- Associated Press - Friday, September 12, 2014

SACRAMENTO, Calif. (AP) - Democratic incumbent Gov. Jerry Brown has a strong lead over his Republican challenger, Neel Kashkari, in a new statewide poll released Friday, but 1 in 4 likely voters could not even identify Kashkari, demonstrating the challenge he faces in selling himself to voters this November.

The USC Dornsife/Los Angeles Times Poll found that Brown leads Kashkari 57 percent to 36 percent among likely voters.

Brown, 76, is well known to many Californians after spending a lifetime in politics. He has amassed nearly $23 million for his re-election bid from a wide array of donors, but spent very little so far.

Kashkari, 41, is a first-time candidate and former U.S. Treasury official who helped lead the federal bank bailout. After spending $4.4 million in the primary to defeat third-place finisher Tim Donnelly, Kashkari reported $200,000 in his account at the end of June and has collected more than $745,000 since then.

That is far from the millions needed to mount a statewide television ad campaign in costly California, so Kashkari has used other tactics to generate attention.

This summer, he posed as a homeless man in Fresno to highlight what he says is the uneven economic recovery, and earlier this week he delivered 6,500 paper bags to Brown’s office to protest legislation that would ban single-use plastic bags statewide, saying that the governor and Legislature are focusing on the wrong priorities.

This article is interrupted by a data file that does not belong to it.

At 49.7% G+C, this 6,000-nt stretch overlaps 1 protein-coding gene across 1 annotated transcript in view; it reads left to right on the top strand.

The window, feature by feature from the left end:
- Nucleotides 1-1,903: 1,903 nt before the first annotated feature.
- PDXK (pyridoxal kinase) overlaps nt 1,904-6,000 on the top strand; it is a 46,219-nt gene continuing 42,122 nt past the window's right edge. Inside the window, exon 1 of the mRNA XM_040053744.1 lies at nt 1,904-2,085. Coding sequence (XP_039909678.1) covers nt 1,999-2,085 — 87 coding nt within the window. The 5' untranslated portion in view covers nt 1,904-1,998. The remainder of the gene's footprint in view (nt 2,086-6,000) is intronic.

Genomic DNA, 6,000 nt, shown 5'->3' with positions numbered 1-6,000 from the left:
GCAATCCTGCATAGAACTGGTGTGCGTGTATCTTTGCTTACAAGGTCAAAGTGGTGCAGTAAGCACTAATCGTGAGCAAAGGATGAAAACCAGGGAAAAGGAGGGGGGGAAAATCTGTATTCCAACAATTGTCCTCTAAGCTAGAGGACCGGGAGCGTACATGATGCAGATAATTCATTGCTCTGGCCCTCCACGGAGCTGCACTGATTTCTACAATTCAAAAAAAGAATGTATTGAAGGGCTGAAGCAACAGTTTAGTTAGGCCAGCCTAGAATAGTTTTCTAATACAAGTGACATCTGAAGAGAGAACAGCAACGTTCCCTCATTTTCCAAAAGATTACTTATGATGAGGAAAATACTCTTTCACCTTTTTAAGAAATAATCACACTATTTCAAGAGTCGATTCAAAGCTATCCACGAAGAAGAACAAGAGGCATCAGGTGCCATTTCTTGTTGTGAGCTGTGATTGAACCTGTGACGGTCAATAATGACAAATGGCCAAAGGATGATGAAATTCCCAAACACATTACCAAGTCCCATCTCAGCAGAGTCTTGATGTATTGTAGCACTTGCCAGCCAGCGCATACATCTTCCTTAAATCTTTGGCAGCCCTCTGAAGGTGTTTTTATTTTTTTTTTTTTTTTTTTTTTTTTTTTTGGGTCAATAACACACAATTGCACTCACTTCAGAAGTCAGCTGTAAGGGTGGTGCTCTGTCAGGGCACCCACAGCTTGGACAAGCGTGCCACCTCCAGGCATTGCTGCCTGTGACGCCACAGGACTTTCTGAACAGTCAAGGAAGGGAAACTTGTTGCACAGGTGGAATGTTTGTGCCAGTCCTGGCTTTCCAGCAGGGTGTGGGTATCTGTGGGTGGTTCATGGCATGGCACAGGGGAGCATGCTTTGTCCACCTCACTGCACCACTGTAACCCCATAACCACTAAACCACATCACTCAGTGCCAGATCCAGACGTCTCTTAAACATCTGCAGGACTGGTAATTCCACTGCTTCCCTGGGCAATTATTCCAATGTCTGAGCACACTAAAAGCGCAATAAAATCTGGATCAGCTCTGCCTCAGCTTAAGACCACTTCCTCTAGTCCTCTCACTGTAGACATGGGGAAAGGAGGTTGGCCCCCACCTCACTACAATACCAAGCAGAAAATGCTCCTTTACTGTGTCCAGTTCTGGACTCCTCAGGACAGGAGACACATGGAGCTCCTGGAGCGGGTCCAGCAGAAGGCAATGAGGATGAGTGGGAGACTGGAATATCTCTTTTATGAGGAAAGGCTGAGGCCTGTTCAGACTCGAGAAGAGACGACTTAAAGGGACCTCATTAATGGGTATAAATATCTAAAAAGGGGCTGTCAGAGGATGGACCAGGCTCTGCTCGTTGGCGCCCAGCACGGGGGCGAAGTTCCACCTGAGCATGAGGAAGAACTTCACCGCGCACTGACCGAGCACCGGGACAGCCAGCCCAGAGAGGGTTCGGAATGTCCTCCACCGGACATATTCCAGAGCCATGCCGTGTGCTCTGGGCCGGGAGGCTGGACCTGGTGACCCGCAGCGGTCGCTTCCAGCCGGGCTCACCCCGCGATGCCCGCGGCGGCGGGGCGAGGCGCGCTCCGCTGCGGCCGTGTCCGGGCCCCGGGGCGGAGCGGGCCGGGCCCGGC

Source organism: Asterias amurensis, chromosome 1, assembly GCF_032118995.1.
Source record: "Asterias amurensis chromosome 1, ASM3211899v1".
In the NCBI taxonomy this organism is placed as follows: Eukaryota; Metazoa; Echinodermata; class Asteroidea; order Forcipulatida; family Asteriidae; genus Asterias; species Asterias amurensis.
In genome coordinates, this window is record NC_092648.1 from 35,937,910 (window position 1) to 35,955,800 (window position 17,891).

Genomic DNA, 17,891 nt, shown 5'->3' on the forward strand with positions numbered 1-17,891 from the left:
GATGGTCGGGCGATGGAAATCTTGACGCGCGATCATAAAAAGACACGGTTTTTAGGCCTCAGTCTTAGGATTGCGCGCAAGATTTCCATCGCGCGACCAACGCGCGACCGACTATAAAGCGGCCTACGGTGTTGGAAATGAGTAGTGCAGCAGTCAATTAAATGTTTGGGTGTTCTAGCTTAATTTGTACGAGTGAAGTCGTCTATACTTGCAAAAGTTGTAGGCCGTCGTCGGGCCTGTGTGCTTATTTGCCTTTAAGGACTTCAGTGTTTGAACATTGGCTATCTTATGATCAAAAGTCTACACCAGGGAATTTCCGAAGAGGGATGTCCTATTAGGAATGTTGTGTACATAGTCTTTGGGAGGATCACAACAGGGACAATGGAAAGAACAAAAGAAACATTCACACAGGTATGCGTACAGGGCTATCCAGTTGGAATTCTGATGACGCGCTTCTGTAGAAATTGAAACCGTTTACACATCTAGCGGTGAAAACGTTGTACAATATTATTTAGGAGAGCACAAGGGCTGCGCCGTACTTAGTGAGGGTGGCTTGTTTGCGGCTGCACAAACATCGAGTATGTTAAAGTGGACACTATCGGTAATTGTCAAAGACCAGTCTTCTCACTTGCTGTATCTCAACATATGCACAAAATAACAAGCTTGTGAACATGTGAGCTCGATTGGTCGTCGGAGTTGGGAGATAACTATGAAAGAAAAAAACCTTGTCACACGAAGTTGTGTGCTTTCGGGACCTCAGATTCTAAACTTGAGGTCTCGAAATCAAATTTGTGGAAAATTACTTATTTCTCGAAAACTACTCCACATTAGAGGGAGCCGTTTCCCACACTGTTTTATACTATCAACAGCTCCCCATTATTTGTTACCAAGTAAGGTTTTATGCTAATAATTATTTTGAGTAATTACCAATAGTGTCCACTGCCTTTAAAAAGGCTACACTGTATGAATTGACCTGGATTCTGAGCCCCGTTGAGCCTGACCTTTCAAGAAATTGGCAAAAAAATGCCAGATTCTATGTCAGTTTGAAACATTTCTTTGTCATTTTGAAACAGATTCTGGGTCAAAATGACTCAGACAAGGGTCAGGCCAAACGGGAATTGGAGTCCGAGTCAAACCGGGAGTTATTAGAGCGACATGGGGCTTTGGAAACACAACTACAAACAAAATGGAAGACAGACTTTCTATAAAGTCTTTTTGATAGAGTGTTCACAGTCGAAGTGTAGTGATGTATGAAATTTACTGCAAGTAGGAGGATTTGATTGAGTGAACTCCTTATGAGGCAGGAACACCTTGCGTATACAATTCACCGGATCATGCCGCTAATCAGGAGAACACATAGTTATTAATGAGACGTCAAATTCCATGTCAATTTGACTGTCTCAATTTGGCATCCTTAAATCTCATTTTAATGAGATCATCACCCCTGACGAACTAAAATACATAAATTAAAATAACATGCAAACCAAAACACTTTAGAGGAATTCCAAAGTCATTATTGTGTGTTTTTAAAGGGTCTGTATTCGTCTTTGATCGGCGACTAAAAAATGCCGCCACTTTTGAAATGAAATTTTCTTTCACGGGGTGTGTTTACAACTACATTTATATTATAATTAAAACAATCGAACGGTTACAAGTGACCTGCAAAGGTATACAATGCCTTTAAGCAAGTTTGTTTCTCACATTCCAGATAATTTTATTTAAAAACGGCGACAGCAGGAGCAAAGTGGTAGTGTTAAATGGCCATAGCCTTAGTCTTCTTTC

Dan Schnur, director of the poll and executive director of the Unruh Institute of Politics at USC, said Kashkari’s challenge is to attract attention from the news media and donors.

“Perhaps the most important and effective thing that Brown has done in this campaign to date is locking down the Republican donor base,” Schnur said. “The governor’s successfully convinced most of the state’s business donors, who’ve historically been the leading source of funding for Republican candidates, that while he might not do everything they want, that he’s good enough.”

Since taking office in 2011, Brown has portrayed himself as a moderate check on the more liberal impulses of the Democratically controlled state Legislature. He reigned in a $27 billion budget deficit and voters in November will consider whether to strengthen the state’s rainy day fund to put aside more money in lean years.

Brown also enjoys a 58 percent approval rating, his highest in the poll since he took office in 2011 and up 10 points from 2012, when just 48 percent toll pollsters they approved of how the governor was handling his job.

Still, Schnur said the poll also found that Californians are not that optimistic about the direction of the state, which would normally present an opportunity for a Republican candidate. But he said the GOP brand is too damaged in California for an unknown candidate to break through.

Friday’s poll also shows strong support among likely voters for Proposition 1, a $7.5 billion proposal to invest in California’s aging water system.

The poll randomly surveyed 1,109 likely voters by telephone statewide from Sept. 2-8. It has a sampling error margin of plus or minus 3.3 percentage points.

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